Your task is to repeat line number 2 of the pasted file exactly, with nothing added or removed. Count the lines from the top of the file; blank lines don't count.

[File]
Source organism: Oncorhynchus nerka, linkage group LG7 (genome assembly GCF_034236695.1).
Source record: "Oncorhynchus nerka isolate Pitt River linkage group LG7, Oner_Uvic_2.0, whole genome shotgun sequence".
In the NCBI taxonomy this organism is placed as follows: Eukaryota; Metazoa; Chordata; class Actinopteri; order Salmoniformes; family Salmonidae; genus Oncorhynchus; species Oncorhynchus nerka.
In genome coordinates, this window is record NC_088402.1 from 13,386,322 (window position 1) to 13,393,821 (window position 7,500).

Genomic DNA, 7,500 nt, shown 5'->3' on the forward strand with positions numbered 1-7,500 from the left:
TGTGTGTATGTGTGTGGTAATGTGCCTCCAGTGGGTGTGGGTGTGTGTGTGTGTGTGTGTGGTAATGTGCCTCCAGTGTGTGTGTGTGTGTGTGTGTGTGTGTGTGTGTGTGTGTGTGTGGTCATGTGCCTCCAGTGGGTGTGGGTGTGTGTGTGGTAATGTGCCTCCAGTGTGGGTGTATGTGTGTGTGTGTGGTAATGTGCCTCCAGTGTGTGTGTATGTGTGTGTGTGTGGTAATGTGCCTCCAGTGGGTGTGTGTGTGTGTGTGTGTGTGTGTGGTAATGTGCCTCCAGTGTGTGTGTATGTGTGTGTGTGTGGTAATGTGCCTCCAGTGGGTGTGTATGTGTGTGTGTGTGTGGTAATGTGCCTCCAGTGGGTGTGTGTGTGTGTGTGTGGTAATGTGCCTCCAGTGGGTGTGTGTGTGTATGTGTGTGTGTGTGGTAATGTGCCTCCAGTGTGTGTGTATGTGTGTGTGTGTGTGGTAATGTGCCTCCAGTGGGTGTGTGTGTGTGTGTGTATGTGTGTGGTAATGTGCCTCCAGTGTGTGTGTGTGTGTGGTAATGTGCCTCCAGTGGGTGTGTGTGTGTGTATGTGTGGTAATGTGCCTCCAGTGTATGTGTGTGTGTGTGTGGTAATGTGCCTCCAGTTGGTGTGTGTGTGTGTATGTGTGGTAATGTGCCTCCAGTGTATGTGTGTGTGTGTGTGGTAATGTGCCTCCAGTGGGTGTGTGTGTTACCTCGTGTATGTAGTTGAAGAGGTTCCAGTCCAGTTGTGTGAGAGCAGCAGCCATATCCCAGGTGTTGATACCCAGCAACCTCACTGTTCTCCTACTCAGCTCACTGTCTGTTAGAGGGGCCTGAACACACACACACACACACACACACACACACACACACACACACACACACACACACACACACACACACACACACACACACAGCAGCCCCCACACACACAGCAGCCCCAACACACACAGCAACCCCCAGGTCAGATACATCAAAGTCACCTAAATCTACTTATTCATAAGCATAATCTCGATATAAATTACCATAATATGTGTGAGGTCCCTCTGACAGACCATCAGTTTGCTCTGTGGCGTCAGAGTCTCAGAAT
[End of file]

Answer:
Source record: "Oncorhynchus nerka isolate Pitt River linkage group LG7, Oner_Uvic_2.0, whole genome shotgun sequence".